The cosmic ray group studies energetic particle radiation in space. The particles of interest to us typically have energies in the range ~0.5 MeV to ~20,000 MeV. There are four sources for these high-energy particles: Galactic cosmic rays, the anomalous component, Solar energetic particles and planetary energetic particles. We study all these sources.
We are an experimental group and our instruments include ground-based neutron monitors and space based instruments on the Ulysses and IMP-8 spacecraft. The space-based instruments detect the energetic particles directly, while the neutron monitors detect secondary baryons produced by particles (mostly Galactic cosmic rays) colliding with nuclei in the atmosphere. We also have an active instrument development program with the goal of producing innovative new instruments for future space flight opportunities.
Professors: Jim Connell, Bruce McKibben and Cliff Lopate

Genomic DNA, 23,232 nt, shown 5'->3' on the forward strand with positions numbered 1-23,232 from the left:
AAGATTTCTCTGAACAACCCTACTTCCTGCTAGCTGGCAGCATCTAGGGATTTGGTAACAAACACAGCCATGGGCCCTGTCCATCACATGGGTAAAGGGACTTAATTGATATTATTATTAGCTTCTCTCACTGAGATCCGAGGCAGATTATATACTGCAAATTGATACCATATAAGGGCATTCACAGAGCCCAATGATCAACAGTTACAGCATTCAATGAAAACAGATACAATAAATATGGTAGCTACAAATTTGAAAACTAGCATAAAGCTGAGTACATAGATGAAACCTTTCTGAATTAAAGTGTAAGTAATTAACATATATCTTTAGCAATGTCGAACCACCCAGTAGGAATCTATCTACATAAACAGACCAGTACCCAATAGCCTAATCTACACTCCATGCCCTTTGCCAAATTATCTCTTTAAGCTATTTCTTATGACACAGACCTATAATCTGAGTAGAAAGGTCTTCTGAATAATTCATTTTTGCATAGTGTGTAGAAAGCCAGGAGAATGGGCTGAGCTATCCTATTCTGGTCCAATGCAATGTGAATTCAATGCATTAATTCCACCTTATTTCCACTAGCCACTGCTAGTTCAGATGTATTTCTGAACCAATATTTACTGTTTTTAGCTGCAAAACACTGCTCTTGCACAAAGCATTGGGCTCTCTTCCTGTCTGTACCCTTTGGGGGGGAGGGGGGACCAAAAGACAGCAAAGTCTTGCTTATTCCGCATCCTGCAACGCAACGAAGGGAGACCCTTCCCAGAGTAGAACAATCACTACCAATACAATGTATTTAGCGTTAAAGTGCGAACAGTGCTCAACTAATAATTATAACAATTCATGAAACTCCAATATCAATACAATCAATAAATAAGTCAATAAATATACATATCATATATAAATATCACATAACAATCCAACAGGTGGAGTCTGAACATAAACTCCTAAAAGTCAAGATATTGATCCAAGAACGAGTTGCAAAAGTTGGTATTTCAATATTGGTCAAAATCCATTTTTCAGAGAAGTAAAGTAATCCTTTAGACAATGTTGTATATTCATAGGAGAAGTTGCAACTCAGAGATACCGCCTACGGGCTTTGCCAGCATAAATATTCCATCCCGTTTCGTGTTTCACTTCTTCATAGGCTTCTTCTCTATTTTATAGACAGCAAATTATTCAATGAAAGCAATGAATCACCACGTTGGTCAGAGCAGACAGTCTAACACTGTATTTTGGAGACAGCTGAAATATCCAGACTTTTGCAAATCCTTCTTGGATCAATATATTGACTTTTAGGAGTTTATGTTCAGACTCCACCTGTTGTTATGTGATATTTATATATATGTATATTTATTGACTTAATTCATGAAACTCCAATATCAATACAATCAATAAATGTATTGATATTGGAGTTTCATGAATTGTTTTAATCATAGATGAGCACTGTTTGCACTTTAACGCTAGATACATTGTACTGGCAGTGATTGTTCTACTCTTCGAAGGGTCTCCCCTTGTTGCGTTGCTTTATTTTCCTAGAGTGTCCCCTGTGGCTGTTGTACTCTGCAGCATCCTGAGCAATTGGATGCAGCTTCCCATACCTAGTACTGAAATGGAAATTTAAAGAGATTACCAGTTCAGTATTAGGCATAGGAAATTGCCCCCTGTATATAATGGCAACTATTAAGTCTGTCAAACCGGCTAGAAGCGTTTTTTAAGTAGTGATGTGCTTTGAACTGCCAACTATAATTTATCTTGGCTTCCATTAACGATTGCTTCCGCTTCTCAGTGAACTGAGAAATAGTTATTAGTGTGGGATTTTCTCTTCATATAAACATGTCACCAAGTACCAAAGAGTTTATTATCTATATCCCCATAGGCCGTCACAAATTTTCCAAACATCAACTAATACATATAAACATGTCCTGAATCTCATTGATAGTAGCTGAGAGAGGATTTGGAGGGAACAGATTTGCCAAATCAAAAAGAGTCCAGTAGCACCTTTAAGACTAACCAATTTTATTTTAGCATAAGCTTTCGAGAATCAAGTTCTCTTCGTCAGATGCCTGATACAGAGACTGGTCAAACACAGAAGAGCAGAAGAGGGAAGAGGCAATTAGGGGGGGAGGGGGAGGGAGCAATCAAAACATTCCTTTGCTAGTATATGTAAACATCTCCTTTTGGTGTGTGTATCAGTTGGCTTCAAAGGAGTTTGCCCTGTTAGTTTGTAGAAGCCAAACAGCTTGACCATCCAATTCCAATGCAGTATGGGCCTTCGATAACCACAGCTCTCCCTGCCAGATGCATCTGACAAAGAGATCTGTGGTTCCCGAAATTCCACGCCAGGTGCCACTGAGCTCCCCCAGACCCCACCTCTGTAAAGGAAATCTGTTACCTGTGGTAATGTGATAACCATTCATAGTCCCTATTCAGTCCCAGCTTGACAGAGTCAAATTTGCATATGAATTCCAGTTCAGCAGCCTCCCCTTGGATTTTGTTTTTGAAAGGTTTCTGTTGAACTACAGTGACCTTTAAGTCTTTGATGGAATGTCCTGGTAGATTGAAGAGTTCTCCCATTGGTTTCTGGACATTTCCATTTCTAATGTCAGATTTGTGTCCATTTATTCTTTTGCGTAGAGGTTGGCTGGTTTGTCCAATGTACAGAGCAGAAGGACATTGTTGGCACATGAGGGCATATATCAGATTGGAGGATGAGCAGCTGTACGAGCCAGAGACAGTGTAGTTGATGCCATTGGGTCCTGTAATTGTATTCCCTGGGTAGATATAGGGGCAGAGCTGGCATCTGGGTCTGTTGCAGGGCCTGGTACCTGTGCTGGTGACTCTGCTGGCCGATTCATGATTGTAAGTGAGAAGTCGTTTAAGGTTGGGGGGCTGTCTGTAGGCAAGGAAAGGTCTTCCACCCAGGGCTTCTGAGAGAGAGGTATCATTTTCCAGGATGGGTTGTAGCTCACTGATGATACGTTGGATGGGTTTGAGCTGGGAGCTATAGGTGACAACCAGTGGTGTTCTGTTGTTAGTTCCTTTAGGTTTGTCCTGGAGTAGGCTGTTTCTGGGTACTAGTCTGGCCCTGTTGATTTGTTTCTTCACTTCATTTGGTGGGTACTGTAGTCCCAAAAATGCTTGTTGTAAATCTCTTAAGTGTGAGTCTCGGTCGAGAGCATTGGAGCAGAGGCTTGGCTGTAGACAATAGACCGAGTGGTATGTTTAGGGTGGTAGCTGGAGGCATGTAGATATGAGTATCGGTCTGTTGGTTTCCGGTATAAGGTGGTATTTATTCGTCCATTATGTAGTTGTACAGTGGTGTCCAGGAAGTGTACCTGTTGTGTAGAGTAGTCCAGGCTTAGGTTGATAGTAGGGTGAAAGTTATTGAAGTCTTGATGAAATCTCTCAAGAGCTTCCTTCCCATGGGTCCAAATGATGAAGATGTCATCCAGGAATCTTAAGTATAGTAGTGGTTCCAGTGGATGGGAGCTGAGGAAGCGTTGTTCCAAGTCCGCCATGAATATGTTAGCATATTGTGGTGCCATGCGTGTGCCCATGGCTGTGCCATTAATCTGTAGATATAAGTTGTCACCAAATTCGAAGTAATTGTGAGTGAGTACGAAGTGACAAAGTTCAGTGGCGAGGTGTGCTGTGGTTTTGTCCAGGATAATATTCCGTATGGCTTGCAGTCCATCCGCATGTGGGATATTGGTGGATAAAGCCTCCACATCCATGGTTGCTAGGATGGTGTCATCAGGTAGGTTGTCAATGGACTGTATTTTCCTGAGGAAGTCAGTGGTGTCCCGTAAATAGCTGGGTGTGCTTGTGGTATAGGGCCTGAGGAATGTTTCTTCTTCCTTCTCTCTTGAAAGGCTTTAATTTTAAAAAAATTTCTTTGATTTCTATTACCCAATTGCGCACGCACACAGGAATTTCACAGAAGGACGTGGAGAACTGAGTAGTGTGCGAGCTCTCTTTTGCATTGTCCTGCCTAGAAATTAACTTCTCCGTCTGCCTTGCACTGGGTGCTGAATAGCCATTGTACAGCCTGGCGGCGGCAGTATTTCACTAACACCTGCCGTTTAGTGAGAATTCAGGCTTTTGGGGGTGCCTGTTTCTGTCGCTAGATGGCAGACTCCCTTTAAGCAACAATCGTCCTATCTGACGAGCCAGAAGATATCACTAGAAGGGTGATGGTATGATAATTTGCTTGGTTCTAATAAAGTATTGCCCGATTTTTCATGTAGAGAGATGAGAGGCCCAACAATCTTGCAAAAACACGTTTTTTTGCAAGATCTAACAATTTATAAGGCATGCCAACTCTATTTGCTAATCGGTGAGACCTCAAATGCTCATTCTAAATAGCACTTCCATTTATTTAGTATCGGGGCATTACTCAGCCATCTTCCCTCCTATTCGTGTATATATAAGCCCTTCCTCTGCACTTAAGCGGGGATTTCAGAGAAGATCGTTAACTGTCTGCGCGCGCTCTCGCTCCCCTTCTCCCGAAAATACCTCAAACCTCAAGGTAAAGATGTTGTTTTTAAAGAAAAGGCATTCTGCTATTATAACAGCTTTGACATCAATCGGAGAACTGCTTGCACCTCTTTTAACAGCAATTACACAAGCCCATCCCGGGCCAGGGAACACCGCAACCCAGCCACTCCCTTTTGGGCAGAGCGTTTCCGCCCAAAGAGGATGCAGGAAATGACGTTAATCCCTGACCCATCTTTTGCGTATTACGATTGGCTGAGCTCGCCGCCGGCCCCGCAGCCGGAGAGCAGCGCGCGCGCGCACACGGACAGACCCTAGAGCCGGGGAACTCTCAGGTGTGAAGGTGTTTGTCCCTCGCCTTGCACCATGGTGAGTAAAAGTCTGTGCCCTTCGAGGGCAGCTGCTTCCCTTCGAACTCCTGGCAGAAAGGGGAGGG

This group has carried out studies from high altitude balloons and from spacecraft. The principal UNH satellite based studies were carried aboard the Solar Maximum Mission and the Gamma Ray Observatory satellites. The UNH detectors measured emissions from the sun and from a number of galactic sources. Galactic gamma rays often are produced by the most dynamic and highest temperature plasmas in the universe. Efforts have concentrated on identifying and mapping sources, on studying the time dependence of emissions, on determining the spectrum and line structure of the sources, and on studies of the cosmic diffuse background radiation. The student designed CATSAT satellite, which is described separately below, is built to study gamma ray bursts.
Professors: Ed Chupp (emeritus), Jim Ryan, Mark McConnell